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RTC bus union votes to strike amid contractor negotiations
RTC bus union votes to strike amid contractor negotiations

Thousands of Washoe County residents could soon be left without a ride. 

Teamster Local 533, the union that represents the county's bus drivers has voted to strike after the collective bargaining agreement with the transportation agency's contractor, Keolis, expired.  It affects more than 200 employees.

While drivers have not gone on strike yet, the vote allows union leadership to call for a work stoppage at any point. Michael Ake, Regional Vice President of Operations for Keolis Transit America, said if the union chooses to organize, riders can expect some changes to their daily commute.

We may have to go to some reduced level of service, said Ake.

"We will have to increase our presence at bus stops to provide information to passengers but if and when there is a strike, is completely up to the union."

Ake claims it has been difficult to negotiate a deal with the union. He accused the union of cancelling two of the scheduled negotiating sessions and not responding to daily attempts to contact them. 

"We're struggling," he said. "What we need is to sit at the table and discuss and I know we can come to an agreement but you can't do it by yourself - I got to have the union at the table with me."

News4 reached out multiple times to set-up an interview with Teamster Local 533 president Gary Watson -- however, he was unavailable.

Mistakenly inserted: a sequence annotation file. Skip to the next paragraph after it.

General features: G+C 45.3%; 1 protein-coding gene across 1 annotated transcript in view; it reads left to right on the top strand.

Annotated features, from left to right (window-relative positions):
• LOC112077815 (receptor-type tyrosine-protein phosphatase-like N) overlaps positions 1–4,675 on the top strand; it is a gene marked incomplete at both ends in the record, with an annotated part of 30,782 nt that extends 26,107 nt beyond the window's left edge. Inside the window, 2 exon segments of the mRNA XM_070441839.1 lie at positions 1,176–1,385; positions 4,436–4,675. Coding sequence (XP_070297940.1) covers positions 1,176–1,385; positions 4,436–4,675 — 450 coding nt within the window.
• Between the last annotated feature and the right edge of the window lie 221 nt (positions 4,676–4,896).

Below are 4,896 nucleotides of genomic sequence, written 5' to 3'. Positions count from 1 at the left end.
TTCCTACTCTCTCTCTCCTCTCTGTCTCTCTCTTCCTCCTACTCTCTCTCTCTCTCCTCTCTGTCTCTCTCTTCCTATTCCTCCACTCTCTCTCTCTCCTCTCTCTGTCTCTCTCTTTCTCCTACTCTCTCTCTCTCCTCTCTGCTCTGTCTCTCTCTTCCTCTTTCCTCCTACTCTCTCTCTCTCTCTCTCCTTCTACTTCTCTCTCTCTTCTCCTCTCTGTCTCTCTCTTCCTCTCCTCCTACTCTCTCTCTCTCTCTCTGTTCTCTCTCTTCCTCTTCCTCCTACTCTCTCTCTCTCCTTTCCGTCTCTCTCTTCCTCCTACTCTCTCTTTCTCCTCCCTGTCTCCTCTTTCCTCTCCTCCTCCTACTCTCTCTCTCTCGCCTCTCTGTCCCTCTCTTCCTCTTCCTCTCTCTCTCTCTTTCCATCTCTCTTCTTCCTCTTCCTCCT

Ake confirmed Keolis' latest offer includes a 3% pay raise for drivers for the next two years. The transit company is also asking to void the current corporate policy that was negotiated under RTC Washoe's previous contractor. This includes attendance, alcohol and drug policies.

"It makes no sense for that to be in a collective bargaining agreement - that's an employee handbook issue," he said. "We want to get all of that out and reference our corporate policies." 

With negotiations at a stand still, some Washoe County residents fear a strike could impact their ability to get to work. 

"It's definitely going to impact my life," said Aurelio Benavides, a Sparks resident who uses the bus every day to get to work.

I might lose my job if I don't have a bus ride because that's my only transportation right now.

While it's normal for unions to vote to strike, Ake hopes they can come to an agreement before impacting the public. 

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